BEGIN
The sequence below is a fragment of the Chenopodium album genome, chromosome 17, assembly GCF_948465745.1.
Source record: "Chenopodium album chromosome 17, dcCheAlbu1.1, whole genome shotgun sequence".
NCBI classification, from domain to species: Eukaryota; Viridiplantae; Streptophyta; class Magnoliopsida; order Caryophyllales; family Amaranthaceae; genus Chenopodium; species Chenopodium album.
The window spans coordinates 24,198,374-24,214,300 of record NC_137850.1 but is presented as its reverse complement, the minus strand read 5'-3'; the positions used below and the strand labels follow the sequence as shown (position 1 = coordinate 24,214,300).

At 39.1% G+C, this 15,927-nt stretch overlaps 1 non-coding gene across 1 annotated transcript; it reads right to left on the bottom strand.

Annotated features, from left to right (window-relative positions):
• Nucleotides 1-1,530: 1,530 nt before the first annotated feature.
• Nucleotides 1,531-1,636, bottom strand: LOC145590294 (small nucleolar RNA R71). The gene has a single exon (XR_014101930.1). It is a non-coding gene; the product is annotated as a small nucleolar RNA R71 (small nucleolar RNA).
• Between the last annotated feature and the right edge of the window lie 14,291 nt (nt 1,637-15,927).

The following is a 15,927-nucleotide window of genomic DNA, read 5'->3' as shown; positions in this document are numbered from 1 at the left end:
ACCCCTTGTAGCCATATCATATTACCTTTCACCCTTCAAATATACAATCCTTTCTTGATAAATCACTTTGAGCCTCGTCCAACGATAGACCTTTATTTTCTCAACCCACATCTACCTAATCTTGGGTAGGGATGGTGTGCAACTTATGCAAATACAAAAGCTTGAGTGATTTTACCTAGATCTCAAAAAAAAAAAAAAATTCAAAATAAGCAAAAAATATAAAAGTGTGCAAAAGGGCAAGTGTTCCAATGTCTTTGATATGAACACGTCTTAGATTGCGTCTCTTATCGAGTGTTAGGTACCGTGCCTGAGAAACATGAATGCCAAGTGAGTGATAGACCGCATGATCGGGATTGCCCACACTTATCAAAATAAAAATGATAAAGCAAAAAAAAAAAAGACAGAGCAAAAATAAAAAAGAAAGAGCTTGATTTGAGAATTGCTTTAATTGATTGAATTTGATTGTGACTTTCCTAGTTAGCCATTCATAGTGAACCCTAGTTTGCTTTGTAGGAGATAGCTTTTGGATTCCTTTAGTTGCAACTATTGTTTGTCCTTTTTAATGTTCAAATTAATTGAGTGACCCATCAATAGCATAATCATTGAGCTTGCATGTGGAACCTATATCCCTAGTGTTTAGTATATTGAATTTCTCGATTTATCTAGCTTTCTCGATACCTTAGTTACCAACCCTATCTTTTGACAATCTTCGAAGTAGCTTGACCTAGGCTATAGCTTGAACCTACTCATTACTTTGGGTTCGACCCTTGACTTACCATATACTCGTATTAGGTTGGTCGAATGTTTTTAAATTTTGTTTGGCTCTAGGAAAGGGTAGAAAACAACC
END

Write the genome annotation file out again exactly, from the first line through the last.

The sequence below is a fragment of the Chenopodium album genome, chromosome 17, assembly GCF_948465745.1.
Source record: "Chenopodium album chromosome 17, dcCheAlbu1.1, whole genome shotgun sequence".
NCBI classification, from domain to species: Eukaryota; Viridiplantae; Streptophyta; class Magnoliopsida; order Caryophyllales; family Amaranthaceae; genus Chenopodium; species Chenopodium album.
The window spans coordinates 24,198,374-24,214,300 of record NC_137850.1 but is presented as its reverse complement, the minus strand read 5'-3'; the positions used below and the strand labels follow the sequence as shown (position 1 = coordinate 24,214,300).

At 39.1% G+C, this 15,927-nt stretch overlaps 1 non-coding gene across 1 annotated transcript; it reads right to left on the bottom strand.

Annotated features, from left to right (window-relative positions):
• Nucleotides 1-1,530: 1,530 nt before the first annotated feature.
• Nucleotides 1,531-1,636, bottom strand: LOC145590294 (small nucleolar RNA R71). The gene has a single exon (XR_014101930.1). It is a non-coding gene; the product is annotated as a small nucleolar RNA R71 (small nucleolar RNA).
• Between the last annotated feature and the right edge of the window lie 14,291 nt (nt 1,637-15,927).

The following is a 15,927-nucleotide window of genomic DNA, read 5'->3' as shown; positions in this document are numbered from 1 at the left end:
ACCCCTTGTAGCCATATCATATTACCTTTCACCCTTCAAATATACAATCCTTTCTTGATAAATCACTTTGAGCCTCGTCCAACGATAGACCTTTATTTTCTCAACCCACATCTACCTAATCTTGGGTAGGGATGGTGTGCAACTTATGCAAATACAAAAGCTTGAGTGATTTTACCTAGATCTCAAAAAAAAAAAAAAATTCAAAATAAGCAAAAAATATAAAAGTGTGCAAAAGGGCAAGTGTTCCAATGTCTTTGATATGAACACGTCTTAGATTGCGTCTCTTATCGAGTGTTAGGTACCGTGCCTGAGAAACATGAATGCCAAGTGAGTGATAGACCGCATGATCGGGATTGCCCACACTTATCAAAATAAAAATGATAAAGCAAAAAAAAAAAAGACAGAGCAAAAATAAAAAAGAAAGAGCTTGATTTGAGAATTGCTTTAATTGATTGAATTTGATTGTGACTTTCCTAGTTAGCCATTCATAGTGAACCCTAGTTTGCTTTGTAGGAGATAGCTTTTGGATTCCTTTAGTTGCAACTATTGTTTGTCCTTTTTAATGTTCAAATTAATTGAGTGACCCATCAATAGCATAATCATTGAGCTTGCATGTGGAACCTATATCCCTAGTGTTTAGTATATTGAATTTCTCGATTTATCTAGCTTTCTCGATACCTTAGTTACCAACCCTATCTTTTGACAATCTTCGAAGTAGCTTGACCTAGGCTATAGCTTGAACCTACTCATTACTTTGGGTTCGACCCTTGACTTACCATATACTCGTATTAGGTTGGTCGAATGTTTTTAAATTTTGTTTGGCTCTAGGAAAGGGTAGAAAACAACC